Eventually, I ask for teams to stand up and move to the punctuation, going faster and faster so that the students have a fun time running between them. I’ve done this with tiny kindergartners and high school students! It works to make them quickly remember which one to use.

Another way to teach punctuation is to require complete sentences at all times in your lessons. Tell students when they are writing in their books that they are not allowed to use only one or two words, but must have a full sentence. Using the parts of speech from last time, you can say my complete sentence mantra:

“You need a subject, a verb, and an object. You need a big letter and a full stop.”

You will find yourself saying this over and over and over again. It will eventually stick in the students’ brains and they will hopefully always remember that a sentence needs a big letter at the start and some kind of punctuation at the end.

If you have essays that the students are writing, you can also do a peer-marking activity. Give them an essay that is not theirs, and a marker. Tell them that they need to put down three punctuation corrections in two minutes. Then change the papers and repeat.

You can either give the corrections back directly to the students afterward, or if you are concerned they will not have made good ones you can take them to correct yourself. This will give you an idea of whether the students know that they are making mistakes, and how to correct them. This is designed to get the students used to reading essays again and editing their own work, a fundamental skill for academic writing.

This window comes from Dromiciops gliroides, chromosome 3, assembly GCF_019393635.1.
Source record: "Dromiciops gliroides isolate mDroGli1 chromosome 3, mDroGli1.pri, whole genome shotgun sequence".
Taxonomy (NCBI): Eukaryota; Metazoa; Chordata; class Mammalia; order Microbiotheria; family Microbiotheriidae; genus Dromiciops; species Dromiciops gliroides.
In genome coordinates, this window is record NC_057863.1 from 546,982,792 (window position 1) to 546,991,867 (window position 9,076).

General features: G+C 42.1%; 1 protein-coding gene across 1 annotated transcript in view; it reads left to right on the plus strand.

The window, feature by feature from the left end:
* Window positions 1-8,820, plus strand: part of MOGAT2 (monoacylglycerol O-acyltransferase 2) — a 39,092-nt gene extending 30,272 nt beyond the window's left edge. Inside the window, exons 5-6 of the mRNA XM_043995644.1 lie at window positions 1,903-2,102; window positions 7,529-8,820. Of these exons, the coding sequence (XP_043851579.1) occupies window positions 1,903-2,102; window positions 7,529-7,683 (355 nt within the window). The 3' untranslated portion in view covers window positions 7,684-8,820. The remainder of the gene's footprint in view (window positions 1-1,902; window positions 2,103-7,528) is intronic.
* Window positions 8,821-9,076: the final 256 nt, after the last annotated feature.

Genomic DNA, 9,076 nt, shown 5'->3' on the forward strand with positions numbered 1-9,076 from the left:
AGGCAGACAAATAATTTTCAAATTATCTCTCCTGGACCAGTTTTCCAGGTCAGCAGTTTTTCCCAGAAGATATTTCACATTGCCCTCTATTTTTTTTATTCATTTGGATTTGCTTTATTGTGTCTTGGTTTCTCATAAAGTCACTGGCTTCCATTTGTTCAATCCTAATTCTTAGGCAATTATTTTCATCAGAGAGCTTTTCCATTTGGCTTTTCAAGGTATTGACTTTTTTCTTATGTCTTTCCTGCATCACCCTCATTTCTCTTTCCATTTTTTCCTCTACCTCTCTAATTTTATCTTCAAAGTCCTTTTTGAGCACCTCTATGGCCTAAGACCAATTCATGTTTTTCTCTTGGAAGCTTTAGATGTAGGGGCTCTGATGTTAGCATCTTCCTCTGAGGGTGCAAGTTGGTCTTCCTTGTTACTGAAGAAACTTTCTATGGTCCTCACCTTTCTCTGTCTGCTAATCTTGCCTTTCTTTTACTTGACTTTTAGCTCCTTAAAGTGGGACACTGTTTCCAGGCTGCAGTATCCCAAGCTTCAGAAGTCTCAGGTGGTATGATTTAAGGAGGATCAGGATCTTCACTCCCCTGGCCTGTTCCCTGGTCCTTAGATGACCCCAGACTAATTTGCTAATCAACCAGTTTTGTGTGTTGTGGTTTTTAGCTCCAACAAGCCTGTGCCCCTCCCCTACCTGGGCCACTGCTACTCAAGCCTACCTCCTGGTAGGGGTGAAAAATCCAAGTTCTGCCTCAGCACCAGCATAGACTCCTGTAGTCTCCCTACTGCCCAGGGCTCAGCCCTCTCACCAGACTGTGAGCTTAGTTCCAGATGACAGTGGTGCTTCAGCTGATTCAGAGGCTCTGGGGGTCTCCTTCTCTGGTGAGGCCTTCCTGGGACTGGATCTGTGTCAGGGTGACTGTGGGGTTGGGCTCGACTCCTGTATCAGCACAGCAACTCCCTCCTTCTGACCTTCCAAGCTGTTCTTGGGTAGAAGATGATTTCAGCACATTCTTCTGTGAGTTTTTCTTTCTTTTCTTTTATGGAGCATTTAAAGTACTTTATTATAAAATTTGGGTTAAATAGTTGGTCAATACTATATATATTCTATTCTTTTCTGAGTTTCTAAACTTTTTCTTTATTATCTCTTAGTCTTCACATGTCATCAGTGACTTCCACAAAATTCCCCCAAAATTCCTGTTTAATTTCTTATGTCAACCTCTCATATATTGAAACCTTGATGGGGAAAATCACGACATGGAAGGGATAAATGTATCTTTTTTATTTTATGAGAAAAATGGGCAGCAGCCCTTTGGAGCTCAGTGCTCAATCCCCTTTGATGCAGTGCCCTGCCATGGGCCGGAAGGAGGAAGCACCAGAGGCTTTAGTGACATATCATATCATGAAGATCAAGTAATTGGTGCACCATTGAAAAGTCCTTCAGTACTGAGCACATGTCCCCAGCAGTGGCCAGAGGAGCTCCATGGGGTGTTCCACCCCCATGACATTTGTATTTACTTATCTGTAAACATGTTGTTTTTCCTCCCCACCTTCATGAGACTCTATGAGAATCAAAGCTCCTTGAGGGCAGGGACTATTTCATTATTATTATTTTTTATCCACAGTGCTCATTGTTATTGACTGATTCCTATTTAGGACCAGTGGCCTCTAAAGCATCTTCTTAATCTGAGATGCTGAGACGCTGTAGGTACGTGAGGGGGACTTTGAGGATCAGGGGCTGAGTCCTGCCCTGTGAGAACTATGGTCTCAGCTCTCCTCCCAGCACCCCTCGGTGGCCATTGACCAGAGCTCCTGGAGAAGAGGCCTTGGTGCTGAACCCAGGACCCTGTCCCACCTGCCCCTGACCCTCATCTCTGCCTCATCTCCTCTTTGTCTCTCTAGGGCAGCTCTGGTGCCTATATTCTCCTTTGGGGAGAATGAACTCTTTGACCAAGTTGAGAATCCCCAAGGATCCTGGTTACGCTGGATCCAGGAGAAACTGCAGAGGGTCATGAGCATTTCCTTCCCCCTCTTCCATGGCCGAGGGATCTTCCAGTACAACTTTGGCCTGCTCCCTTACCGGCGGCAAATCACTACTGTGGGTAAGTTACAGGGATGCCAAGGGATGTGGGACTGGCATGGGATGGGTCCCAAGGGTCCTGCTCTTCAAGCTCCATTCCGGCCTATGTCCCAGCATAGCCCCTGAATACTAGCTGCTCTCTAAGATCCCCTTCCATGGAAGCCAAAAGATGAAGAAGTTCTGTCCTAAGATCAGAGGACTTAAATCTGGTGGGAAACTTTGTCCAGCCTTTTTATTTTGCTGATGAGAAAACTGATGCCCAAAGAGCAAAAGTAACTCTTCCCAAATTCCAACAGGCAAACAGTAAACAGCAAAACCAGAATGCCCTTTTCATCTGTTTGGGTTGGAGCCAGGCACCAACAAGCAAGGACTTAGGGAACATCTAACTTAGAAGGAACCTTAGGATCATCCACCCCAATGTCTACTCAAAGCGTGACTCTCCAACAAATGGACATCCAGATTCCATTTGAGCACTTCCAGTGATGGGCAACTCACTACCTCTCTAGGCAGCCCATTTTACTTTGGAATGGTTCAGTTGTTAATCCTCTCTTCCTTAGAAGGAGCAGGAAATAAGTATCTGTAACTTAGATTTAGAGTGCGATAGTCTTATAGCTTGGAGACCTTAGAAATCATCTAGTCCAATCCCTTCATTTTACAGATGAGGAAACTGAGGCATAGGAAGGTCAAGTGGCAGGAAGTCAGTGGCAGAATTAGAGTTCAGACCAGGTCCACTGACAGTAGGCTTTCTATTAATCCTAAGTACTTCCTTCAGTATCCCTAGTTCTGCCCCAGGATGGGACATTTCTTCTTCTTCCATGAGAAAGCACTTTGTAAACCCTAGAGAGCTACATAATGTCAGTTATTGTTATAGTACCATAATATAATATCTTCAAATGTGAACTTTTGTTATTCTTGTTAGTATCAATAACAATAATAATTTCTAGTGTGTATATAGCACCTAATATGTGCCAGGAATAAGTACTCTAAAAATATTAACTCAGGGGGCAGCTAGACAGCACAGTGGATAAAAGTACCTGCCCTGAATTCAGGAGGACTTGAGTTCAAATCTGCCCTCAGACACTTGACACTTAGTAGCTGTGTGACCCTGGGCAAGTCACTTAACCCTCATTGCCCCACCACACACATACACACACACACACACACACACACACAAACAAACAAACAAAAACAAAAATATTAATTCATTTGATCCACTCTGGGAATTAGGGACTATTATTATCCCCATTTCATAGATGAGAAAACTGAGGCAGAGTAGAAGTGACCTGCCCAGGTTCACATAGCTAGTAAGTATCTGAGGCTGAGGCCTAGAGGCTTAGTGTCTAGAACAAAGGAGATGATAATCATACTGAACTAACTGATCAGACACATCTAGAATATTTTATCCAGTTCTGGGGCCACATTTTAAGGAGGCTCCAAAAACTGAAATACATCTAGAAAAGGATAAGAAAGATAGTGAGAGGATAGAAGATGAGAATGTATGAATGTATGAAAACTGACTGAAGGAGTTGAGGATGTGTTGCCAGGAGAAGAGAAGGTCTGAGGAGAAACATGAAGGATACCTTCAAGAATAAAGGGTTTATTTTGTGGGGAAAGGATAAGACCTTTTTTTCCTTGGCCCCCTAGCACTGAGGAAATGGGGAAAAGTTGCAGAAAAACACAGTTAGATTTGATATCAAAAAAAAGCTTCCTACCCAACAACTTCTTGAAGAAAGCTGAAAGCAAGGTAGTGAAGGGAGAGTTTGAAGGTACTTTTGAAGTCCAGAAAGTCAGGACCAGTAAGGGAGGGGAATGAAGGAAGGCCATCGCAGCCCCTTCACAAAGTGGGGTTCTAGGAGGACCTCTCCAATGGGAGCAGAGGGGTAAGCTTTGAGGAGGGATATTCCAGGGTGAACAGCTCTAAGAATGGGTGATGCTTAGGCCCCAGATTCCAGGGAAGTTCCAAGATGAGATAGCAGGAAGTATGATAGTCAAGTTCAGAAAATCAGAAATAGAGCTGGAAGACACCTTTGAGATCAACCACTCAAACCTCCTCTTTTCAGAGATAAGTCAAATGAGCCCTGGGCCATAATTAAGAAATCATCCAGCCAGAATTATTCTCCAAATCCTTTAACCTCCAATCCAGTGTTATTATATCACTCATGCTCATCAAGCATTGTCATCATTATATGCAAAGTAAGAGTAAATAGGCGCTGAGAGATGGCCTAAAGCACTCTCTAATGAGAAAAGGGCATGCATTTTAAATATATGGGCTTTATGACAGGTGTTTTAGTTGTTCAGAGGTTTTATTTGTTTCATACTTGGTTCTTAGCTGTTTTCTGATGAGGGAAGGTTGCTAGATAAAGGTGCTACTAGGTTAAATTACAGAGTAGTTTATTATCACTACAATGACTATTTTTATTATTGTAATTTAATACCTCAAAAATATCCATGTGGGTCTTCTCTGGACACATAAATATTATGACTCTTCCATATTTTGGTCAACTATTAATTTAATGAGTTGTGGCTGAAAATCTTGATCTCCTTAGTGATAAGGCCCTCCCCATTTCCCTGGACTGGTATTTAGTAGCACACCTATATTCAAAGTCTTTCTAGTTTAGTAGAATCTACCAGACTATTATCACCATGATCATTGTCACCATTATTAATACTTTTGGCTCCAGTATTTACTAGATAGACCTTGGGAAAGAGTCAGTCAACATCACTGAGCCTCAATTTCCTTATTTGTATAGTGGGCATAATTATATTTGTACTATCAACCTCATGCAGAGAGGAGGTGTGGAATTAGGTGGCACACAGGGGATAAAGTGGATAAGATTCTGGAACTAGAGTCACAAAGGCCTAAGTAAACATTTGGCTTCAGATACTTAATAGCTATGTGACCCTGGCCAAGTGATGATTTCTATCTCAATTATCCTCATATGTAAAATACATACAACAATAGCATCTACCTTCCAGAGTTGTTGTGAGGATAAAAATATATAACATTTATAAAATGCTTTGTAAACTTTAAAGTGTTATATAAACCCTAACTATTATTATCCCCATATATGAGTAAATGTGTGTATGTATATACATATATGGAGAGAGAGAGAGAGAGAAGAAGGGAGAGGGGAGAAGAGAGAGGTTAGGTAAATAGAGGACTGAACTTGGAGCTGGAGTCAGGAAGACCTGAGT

Additional Resources:

Eats Shoots and Leave by Lynne Truss

Elements of Style by William Strunk, Jr. and E.B. White 

Next time: Verb Agreement

Century Park, Shanghai

We went looking for mini-golf, and failed. The park, in the late winter sun….was very bleak. Maybe it’s prettier during the summer, but it sure didn’t feel like the 10 kwai entrance fee was worth it.


We travelled for an hour to get there, for our first foray into Pudong. Truly, it is worse than Minhang Sports Park in our borough, which is free and only ten minutes away on the bus.

Oh well. It was nice to see the blossoms that are starting out!


A new Beer in Situ from The Brew is coming soon!

New Series: TEFL grammar for newbs abroad

Most TEFL teachers abroad don’t have deep knowledge of grammar and usage when we first begin. True, we have a crash course Teaching English as a Foreign Language Certificate from an online or classroom course, often required by law for our work visas. True, we are generally native English speakers who went to school in English (and hopefully some of what we learned in school stuck). True, we are at a significant inherent advantage to our collegues who come from an L2 background, with our implicit knowledge of grammar.

You will, as a new teacher, eventually be asked something like this:

Collegue: What? If you get points, you win the game???? I was always taught that if there is ‘if’ in the sentence, then you have to use ‘will’ in the second part. Is this right?

Native Speaker: Sorry, what?

Collegue: Is it ‘If you get points, you win the game’ or ‘If you get points, you will win the game?’

Native Speaker: Um….either?

Collegue: ????????????????? Is it first conditional or zero conditional?